There's no sand on that beach.  It's all coral rubble.  The might have laid out a message with cut vegetation but they they would have to be expecting an aerial search and, as  far as they knew, theirs was the only airplane in that part of the world.

or stay were they could be seen if a plane flew over ?

Again, there was no reason for them to expect an aerial search.
---------------------------------------------------

Good point  so they would have been expecting a shipborne search.

This also further disproves the "get lost so the Navy can search the Mandates" theory since the Lexington was not conveniently located  at the time. For the "Mandates search" plan the Lexington would have been at Pearl or Lahaina Roads, not 3,000 miles away in San Diego.

gl
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JNev

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Re: bbc article
« Reply #57 on: October 11, 2011, 06:47:05 AM »

Full throttle for Earhart at sea level was 28.5 inches of manifold pressure and 2050 RPM
-------------------------------------------------------
I thought takeoff power was 35.5 inches and 2250 rpm and maximum continuous power was
32.5 inches and 2200 rpm.

gl

Depends on where you look -

Engine performance limits according to FAA TC Data Sheet #590 for the L-10E are as follows -

Engines:
2 P&W Wasps S3H1

Placard Limits:
Maximum, except takeoff
Below 4000 ft. pressure alt.
     30-1/2 in. Hg., 2000 rpm (450 hp)
4000 ft. pressure alt. and up
     29 in. Hg., 2000 rpm (450 hp)
Takeoff (one minute)
     34-1/2 in. Hg., 2200 rpm (550 hp)


This is at "Revision 0" for the L-10E TC Data Sheet, which remains unrevised to this day.

The TC Data Sheet E-143 for the engine is another matter - but there are two points to consider:

1 - the data sheet information for the airplane with installed engines is always / would have been the controlling data for NR16020, and

2 - the engine data sheet was revised as late as August 7, 1973, so performance upgrades may have (probably did) happened (happen).  I did not delve into the original or previous revisions of engine TC Data Sheet E-143 to see, but that is common enough. 

Anyway, some of your numbers may be found there, especially given the conditions provided by "Note 5" therein -

Rating:
(Impeller gear ratio) - 10:1
(this is for the integral supercharger - Jeff)
Maximum continuous, hp., rpm, in. Hg., at:
     Critical altitude (ft.) - 550-2200-32.5-5000
           ("Critical altitude" power means making 550 hp at 2200 rpm and 32.5 in. Hg. at 5000 ft. press. alt. - Jeff)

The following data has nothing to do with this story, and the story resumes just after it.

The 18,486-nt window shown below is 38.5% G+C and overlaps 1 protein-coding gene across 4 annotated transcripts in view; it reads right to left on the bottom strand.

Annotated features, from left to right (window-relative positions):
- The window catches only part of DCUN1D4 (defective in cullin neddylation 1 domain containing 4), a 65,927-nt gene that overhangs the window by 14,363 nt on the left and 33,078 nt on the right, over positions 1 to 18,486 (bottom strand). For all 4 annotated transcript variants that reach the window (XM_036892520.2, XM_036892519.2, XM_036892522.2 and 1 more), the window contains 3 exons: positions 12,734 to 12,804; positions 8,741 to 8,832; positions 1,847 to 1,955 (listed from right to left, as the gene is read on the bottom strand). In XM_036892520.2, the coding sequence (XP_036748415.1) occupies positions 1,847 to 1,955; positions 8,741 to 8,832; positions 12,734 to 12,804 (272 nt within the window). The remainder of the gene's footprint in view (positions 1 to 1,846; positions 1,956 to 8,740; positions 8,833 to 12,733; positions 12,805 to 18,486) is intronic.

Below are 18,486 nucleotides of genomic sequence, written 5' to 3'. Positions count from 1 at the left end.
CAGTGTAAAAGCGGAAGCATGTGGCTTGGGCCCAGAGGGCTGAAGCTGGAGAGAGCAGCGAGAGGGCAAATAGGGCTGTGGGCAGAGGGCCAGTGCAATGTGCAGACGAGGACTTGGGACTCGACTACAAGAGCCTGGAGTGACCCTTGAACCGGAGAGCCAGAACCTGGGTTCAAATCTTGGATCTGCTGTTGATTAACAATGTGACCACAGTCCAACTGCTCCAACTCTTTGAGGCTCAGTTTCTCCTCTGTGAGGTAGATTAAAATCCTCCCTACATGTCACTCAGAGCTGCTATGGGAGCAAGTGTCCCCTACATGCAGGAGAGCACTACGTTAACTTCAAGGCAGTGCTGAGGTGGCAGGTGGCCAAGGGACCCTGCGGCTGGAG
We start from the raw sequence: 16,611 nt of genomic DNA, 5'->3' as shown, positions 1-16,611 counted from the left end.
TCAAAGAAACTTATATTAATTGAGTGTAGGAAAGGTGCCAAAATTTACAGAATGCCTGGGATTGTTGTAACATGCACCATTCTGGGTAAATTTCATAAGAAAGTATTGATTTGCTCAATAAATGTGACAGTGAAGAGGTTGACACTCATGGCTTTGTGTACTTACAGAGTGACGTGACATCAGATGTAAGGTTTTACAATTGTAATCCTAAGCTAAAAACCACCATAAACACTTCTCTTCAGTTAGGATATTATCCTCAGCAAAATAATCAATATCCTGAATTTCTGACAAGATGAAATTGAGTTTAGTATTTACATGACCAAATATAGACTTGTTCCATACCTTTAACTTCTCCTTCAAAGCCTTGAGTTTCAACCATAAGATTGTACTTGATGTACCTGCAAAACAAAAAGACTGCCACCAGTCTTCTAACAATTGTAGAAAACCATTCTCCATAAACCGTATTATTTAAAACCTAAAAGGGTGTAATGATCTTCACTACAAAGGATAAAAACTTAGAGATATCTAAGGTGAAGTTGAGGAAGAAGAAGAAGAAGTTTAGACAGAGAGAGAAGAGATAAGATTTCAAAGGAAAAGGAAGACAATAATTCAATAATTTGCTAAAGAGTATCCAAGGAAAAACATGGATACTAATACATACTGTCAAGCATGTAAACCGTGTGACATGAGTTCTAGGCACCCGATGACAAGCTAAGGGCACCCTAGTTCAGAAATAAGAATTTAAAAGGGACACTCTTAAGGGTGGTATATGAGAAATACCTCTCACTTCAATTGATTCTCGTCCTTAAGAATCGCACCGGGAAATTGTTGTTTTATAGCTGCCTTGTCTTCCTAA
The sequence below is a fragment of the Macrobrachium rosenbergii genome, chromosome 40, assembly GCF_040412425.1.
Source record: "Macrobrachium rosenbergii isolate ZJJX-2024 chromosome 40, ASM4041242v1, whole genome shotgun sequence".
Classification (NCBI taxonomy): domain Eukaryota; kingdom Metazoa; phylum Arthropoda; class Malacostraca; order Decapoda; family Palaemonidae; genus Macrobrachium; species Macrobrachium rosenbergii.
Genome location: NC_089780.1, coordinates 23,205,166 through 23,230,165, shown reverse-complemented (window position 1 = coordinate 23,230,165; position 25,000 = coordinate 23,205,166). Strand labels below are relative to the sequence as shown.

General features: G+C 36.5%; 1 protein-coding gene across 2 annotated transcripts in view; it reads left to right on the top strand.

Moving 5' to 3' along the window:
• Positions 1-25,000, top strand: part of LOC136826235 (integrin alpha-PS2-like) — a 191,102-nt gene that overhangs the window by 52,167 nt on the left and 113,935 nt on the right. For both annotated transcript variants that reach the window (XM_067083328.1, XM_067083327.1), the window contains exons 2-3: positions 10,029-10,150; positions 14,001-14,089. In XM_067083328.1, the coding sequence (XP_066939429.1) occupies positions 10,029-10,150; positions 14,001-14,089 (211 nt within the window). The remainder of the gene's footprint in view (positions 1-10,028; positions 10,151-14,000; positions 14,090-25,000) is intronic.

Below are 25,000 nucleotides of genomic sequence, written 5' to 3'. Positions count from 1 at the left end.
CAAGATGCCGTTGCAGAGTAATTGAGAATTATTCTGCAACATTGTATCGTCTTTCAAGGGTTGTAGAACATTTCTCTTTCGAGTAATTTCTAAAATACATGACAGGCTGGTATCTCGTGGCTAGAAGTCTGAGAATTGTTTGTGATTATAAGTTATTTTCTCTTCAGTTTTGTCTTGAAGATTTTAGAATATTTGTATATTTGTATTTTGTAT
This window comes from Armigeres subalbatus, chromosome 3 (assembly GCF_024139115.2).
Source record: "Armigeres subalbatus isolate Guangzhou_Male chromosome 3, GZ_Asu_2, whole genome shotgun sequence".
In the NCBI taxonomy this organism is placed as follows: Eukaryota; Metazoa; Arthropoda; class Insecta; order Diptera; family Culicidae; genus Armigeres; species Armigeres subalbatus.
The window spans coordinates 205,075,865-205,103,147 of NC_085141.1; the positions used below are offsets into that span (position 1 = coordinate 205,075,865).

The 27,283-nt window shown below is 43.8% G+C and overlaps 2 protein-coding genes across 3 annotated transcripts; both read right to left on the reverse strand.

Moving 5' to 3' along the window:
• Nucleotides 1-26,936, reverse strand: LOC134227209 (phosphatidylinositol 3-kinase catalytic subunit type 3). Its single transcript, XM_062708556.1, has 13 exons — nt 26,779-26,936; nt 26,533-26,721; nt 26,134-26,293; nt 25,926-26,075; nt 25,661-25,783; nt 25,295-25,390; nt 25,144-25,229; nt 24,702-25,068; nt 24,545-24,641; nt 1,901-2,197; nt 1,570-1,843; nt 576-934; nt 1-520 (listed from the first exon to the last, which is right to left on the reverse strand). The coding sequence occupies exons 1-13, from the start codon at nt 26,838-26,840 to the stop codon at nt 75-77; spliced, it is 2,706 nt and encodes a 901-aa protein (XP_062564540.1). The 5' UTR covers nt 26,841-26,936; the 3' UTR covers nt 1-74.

Sea level pressure altitude (ft.) - 550-2200-34.0-S.L.
          (meaning 550 hp at 2200 rpm and 34.0 in. Hg. at Sea Level)
Takeoff (5 minutes), hp., rpm, in. Hg., at:
     Critical altitude (ft.) - 600-2250-35.5-3000
          (Meaning 600 hp at 2250 rpm at 35.5 in. Hg. at 3000 ft. press. alt. - Jeff)
     Sea level pressure altitude (ft.) - 600-2250-36.0-S.L. (See Note 5)
          (Meaning 600 hp. at 2250 rpm at 36 in. Hg. manifold press. at sea level for 5 minutes; Note 5 stipulates "best power mixture strength and 450 degrees F cylinder head temperature" limits and increased Critical Altitude / higher manifold pressure limits with the use of 91/96 octane fuel - Jeff)

Unless AE had some amending data that I do not know about regarding her permissible performance parameters, the data we see in L-10E TCDS 590 above is what she would have been governed by - for good reason: detonation and high temps result from running above those numbers and those things destroy cylinders, etc. very quickly.  I believe the "Lockheed Report 487: Range Study of Lockheed Electra Bimotor Airplane" document bears-out that AE was bound by what we see in the L-10E TCDS.

LTM -
- Jeff Neville

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« Last Edit: October 11, 2011, 07:30:38 AM by Jeffrey Neville »
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Ric Gillespie

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Re: bbc article
« Reply #58 on: October 11, 2011, 06:56:32 AM »

Full throttle for Earhart at sea level was 28.5 inches of manifold pressure and 2050 RPM
-------------------------------------------------------
I thought takeoff power was 35.5 inches and 2250 rpm and maximum continuous power was
32.5 inches and 2200 rpm.

gl

Engine performance limits according to FAA TC Data Sheet #590 for the L-10E are as follows -

Engines:
2 P&W Wasps S3H1

Placard Limits:
Maximum, except takeoff
Below 4000 ft. pressure alt.
     30-1/2 in. Hg., 2000 rpm (450 hp)
4000 ft. pressure alt. and up
     29 in. Hg., 2000 rpm (450 hp)
Takeoff (one minute)
     34-1/2 in. Hg., 2200 rpm (550 hp)


My mistake. My numbers were Johnson's recommendations for the first hour of flight. 

I have a 1946 Pratt & Whitney "Specific Operating Instructions" for the S3H1 engine that shows "Take-off (5 min) 600 bhp, 2250 RPM at Sea Level."
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richie conroy

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Re: bbc article
« Reply #59 on: October 11, 2011, 02:18:34 PM »

av read thru quite allot ov tighar's,  previous forum posts an am unable to find a list of every single item found at seven site if 1 exists ?

also has some looked thru luke field inventory an gallaghers invenory from when he died ?